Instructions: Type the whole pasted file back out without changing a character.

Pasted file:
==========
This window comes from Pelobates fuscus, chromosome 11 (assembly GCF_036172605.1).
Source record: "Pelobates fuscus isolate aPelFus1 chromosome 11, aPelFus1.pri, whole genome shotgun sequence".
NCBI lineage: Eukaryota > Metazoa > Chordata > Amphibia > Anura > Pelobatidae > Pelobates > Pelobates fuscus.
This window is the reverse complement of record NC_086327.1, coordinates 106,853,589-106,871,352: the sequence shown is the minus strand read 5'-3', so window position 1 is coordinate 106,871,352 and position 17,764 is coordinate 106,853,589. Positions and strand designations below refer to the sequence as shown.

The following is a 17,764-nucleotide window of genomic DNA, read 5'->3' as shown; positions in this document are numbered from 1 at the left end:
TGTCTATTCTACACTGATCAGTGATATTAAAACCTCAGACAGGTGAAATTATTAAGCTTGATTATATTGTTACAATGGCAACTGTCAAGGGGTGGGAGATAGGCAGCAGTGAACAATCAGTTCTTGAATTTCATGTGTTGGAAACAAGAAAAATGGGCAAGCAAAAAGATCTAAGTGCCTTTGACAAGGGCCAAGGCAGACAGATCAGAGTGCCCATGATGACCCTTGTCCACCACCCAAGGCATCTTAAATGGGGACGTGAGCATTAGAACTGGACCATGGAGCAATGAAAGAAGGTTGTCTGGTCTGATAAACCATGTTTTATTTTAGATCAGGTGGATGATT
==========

This window comes from Pelobates fuscus, chromosome 11 (assembly GCF_036172605.1).
Source record: "Pelobates fuscus isolate aPelFus1 chromosome 11, aPelFus1.pri, whole genome shotgun sequence".
NCBI lineage: Eukaryota > Metazoa > Chordata > Amphibia > Anura > Pelobatidae > Pelobates > Pelobates fuscus.
This window is the reverse complement of record NC_086327.1, coordinates 106,853,589-106,871,352: the sequence shown is the minus strand read 5'-3', so window position 1 is coordinate 106,871,352 and position 17,764 is coordinate 106,853,589. Positions and strand designations below refer to the sequence as shown.

The following is a 17,764-nucleotide window of genomic DNA, read 5'->3' as shown; positions in this document are numbered from 1 at the left end:
TGTCTATTCTACACTGATCAGTGATATTAAAACCTCAGACAGGTGAAATTATTAAGCTTGATTATATTGTTACAATGGCAACTGTCAAGGGGTGGGAGATAGGCAGCAGTGAACAATCAGTTCTTGAATTTCATGTGTTGGAAACAAGAAAAATGGGCAAGCAAAAAGATCTAAGTGCCTTTGACAAGGGCCAAGGCAGACAGATCAGAGTGCCCATGATGACCCTTGTCCACCACCCAAGGCATCTTAAATGGGGACGTGAGCATTAGAACTGGACCATGGAGCAATGAAAGAAGGTTGTCTGGTCTGATAAACCATGTTTTATTTTAGATCAGGTGGATGATT